I looked at her name tag, “Gienah.” She immediately pronounced it for me, “Gina,” and told me her father named her for a star. I said that sounds like a poem. The star is in the constellation Cygnus, the Swan. Gienah and I spent the next few hours together. Our list of signings matched, surprise, surprise. She fan-girls the same authors I do. We became each other’s photographer. We exchanged phone numbers and are still texting each other today. Making a new friend is so much fun.
Here’s the poem I wrote for her.

Her name is a star –Gienah–
eyes that sparkle with familiarity,
“Don’t I know you from somewhere?”
We must have been sisters once,
like the wings of the swan,
balanced and flying the night sky.

Margaret Simon, (c) 2018

 

Bayou Song Blog Tour continues today at Ruth’s blog. She was inspired by my Ode to a Toad to write her own ode about the flamboyant tree. Check it out here.

See more posts at Two Writing Teachers Slice of Life .

My summer has been full to the brim of this and that.

This: Hobnobbing with my fellow wizards at ALA conference over the weekend. I bought a floor pass only and quickly realized it was a bargain. I walked more than 3 miles each day back and forth through the exhibit hall meeting new people and visiting with my author heroes. Luckily I had driven and parked close to the Convention Center because I made a few trips to the car to drop off loads of books I had collected. I got to know the barista serving espressos at aisle 2400. His coffee sustained me.

Top left, meeting Eloise Greenfield. Top right, a hug from Jason Reynolds. Bottom left with Kwame, and bottom right with Marilyn Singer.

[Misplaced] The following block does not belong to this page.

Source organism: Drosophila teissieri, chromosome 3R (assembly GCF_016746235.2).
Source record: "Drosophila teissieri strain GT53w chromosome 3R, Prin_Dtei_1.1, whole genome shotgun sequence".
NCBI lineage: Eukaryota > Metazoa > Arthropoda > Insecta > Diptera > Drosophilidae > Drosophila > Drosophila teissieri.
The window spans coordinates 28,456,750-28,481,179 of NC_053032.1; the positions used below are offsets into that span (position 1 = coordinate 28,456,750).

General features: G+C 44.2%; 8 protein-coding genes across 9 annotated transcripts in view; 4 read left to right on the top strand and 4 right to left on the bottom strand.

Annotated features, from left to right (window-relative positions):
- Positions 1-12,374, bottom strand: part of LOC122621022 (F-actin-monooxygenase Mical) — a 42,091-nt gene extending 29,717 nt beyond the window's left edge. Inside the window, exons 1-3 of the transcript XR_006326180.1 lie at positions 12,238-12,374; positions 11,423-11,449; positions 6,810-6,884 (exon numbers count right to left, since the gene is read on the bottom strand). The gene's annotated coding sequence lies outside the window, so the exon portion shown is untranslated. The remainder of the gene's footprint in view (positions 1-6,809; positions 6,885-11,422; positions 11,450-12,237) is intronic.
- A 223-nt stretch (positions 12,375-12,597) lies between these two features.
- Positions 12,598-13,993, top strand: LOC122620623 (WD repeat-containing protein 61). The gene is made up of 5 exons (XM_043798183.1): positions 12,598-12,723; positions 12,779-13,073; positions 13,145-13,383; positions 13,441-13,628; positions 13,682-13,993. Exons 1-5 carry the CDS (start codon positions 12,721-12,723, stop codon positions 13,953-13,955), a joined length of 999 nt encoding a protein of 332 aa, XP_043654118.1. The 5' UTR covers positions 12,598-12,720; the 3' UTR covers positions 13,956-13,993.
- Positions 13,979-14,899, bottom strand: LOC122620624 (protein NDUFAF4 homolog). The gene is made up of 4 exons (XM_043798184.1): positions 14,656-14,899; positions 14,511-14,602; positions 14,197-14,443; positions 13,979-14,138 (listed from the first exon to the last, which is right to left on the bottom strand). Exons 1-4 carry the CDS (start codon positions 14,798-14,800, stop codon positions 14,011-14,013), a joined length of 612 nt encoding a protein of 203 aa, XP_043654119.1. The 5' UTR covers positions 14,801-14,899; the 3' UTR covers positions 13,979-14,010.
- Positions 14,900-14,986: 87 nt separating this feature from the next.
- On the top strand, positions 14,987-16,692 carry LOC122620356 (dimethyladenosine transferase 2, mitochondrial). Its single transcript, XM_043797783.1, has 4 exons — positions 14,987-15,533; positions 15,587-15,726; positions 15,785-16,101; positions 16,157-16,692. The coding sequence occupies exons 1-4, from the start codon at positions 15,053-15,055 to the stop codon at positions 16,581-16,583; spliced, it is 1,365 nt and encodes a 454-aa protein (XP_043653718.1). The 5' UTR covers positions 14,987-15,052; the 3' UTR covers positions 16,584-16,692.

A highlight was giving Kwame Alexander a copy of my book, and he asked me to sign it. He saw me a few times after that and always called me by name. Kwame exemplifies who authors are. They care about their readers.

Signing Bayou Song for Kwame!

While passing by the National Geographic booth, I got a peek at my poem inside the Poetry of US forthcoming anthology with J. Patrick Lewis. The page is stunning!

Click to pre-order. Release date Sept. 25.

Another highlight was reading at the Poetry Blast. I was honored to be a part of this group of amazing poets: Marilyn Singer, Margarita Engle, K.A. Holt, and Lita Judge, and Joy McCullough. And afterwards some of us went to Mulate’s. After a delicious blackened red fish, I danced with Steve, Marilyn’s husband. I thought I’d teach him the two step, but he took to the music immediately and we swung all over the dance floor.

That: Research for my work in progress. I took the opportunity on Monday before leaving New Orleans to visit Dillard University. I was met there in the library archives by John Kennedy. He was intrigued by my project and was very helpful in bridging some gaps in my research. I’m surprising myself at how much I enjoy historical research.

Please visit Catherine Flynn’s post about Bayou Song, the blog tour continues. Catherine’s review is beautiful.